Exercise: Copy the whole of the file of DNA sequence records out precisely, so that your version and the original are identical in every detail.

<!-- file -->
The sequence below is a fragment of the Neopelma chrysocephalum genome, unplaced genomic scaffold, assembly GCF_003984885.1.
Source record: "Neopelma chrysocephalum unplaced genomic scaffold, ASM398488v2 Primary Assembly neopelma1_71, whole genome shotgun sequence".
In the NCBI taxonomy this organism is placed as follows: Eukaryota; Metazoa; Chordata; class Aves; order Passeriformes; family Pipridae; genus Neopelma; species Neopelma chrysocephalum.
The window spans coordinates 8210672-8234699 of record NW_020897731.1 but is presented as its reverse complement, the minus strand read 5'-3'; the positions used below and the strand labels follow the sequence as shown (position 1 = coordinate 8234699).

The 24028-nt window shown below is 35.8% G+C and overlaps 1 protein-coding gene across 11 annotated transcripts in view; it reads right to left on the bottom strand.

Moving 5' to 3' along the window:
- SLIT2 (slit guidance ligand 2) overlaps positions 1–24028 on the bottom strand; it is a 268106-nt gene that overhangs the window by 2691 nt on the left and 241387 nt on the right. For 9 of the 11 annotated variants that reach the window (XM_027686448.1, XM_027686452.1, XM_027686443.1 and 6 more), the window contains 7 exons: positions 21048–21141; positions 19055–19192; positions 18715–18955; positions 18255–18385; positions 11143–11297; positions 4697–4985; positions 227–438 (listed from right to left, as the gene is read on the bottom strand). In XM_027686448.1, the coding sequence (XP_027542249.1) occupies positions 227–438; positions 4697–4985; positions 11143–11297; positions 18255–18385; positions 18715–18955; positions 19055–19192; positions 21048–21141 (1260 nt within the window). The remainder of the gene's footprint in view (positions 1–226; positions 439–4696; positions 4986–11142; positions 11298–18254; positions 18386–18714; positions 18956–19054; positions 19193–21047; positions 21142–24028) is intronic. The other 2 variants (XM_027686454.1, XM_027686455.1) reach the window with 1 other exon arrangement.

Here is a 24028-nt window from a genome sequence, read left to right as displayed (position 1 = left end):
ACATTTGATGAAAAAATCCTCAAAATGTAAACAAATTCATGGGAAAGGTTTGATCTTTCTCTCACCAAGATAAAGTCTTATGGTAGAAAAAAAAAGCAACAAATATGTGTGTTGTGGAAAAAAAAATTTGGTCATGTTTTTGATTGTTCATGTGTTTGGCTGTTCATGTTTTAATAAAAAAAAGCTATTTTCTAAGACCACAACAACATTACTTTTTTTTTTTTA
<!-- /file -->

The sequence below is a fragment of the Neopelma chrysocephalum genome, unplaced genomic scaffold, assembly GCF_003984885.1.
Source record: "Neopelma chrysocephalum unplaced genomic scaffold, ASM398488v2 Primary Assembly neopelma1_71, whole genome shotgun sequence".
In the NCBI taxonomy this organism is placed as follows: Eukaryota; Metazoa; Chordata; class Aves; order Passeriformes; family Pipridae; genus Neopelma; species Neopelma chrysocephalum.
The window spans coordinates 8210672-8234699 of record NW_020897731.1 but is presented as its reverse complement, the minus strand read 5'-3'; the positions used below and the strand labels follow the sequence as shown (position 1 = coordinate 8234699).

The 24028-nt window shown below is 35.8% G+C and overlaps 1 protein-coding gene across 11 annotated transcripts in view; it reads right to left on the bottom strand.

Moving 5' to 3' along the window:
- SLIT2 (slit guidance ligand 2) overlaps positions 1–24028 on the bottom strand; it is a 268106-nt gene that overhangs the window by 2691 nt on the left and 241387 nt on the right. For 9 of the 11 annotated variants that reach the window (XM_027686448.1, XM_027686452.1, XM_027686443.1 and 6 more), the window contains 7 exons: positions 21048–21141; positions 19055–19192; positions 18715–18955; positions 18255–18385; positions 11143–11297; positions 4697–4985; positions 227–438 (listed from right to left, as the gene is read on the bottom strand). In XM_027686448.1, the coding sequence (XP_027542249.1) occupies positions 227–438; positions 4697–4985; positions 11143–11297; positions 18255–18385; positions 18715–18955; positions 19055–19192; positions 21048–21141 (1260 nt within the window). The remainder of the gene's footprint in view (positions 1–226; positions 439–4696; positions 4986–11142; positions 11298–18254; positions 18386–18714; positions 18956–19054; positions 19193–21047; positions 21142–24028) is intronic. The other 2 variants (XM_027686454.1, XM_027686455.1) reach the window with 1 other exon arrangement.

Here is a 24028-nt window from a genome sequence, read left to right as displayed (position 1 = left end):
ACATTTGATGAAAAAATCCTCAAAATGTAAACAAATTCATGGGAAAGGTTTGATCTTTCTCTCACCAAGATAAAGTCTTATGGTAGAAAAAAAAAGCAACAAATATGTGTGTTGTGGAAAAAAAAATTTGGTCATGTTTTTGATTGTTCATGTGTTTGGCTGTTCATGTTTTAATAAAAAAAAGCTATTTTCTAAGACCACAACAACATTACTTTTTTTTTTTTA